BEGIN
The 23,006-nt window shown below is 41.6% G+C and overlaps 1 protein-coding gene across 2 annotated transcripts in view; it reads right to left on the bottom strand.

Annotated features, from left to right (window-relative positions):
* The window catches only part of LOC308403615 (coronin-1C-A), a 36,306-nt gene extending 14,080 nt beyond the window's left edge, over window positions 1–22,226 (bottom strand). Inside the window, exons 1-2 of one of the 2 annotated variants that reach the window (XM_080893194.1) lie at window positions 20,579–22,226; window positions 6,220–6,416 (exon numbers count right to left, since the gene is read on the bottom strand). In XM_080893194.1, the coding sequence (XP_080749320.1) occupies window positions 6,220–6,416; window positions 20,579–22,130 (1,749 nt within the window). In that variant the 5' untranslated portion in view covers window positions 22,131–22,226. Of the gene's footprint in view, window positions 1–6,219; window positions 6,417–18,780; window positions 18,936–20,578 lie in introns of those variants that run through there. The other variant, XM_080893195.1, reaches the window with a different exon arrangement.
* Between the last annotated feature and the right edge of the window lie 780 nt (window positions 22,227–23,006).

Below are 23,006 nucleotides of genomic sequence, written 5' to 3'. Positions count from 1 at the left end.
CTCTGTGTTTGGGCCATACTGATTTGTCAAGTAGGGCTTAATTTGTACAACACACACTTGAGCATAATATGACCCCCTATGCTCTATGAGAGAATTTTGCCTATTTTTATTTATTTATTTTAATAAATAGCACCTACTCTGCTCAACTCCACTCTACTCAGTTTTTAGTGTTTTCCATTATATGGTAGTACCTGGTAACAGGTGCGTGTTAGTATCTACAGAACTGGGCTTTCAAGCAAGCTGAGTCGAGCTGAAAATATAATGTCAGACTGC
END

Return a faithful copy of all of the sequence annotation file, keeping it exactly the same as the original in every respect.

The 23,006-nt window shown below is 41.6% G+C and overlaps 1 protein-coding gene across 2 annotated transcripts in view; it reads right to left on the bottom strand.

Annotated features, from left to right (window-relative positions):
* The window catches only part of LOC308403615 (coronin-1C-A), a 36,306-nt gene extending 14,080 nt beyond the window's left edge, over window positions 1–22,226 (bottom strand). Inside the window, exons 1-2 of one of the 2 annotated variants that reach the window (XM_080893194.1) lie at window positions 20,579–22,226; window positions 6,220–6,416 (exon numbers count right to left, since the gene is read on the bottom strand). In XM_080893194.1, the coding sequence (XP_080749320.1) occupies window positions 6,220–6,416; window positions 20,579–22,130 (1,749 nt within the window). In that variant the 5' untranslated portion in view covers window positions 22,131–22,226. Of the gene's footprint in view, window positions 1–6,219; window positions 6,417–18,780; window positions 18,936–20,578 lie in introns of those variants that run through there. The other variant, XM_080893195.1, reaches the window with a different exon arrangement.
* Between the last annotated feature and the right edge of the window lie 780 nt (window positions 22,227–23,006).

Below are 23,006 nucleotides of genomic sequence, written 5' to 3'. Positions count from 1 at the left end.
CTCTGTGTTTGGGCCATACTGATTTGTCAAGTAGGGCTTAATTTGTACAACACACACTTGAGCATAATATGACCCCCTATGCTCTATGAGAGAATTTTGCCTATTTTTATTTATTTATTTTAATAAATAGCACCTACTCTGCTCAACTCCACTCTACTCAGTTTTTAGTGTTTTCCATTATATGGTAGTACCTGGTAACAGGTGCGTGTTAGTATCTACAGAACTGGGCTTTCAAGCAAGCTGAGTCGAGCTGAAAATATAATGTCAGACTGC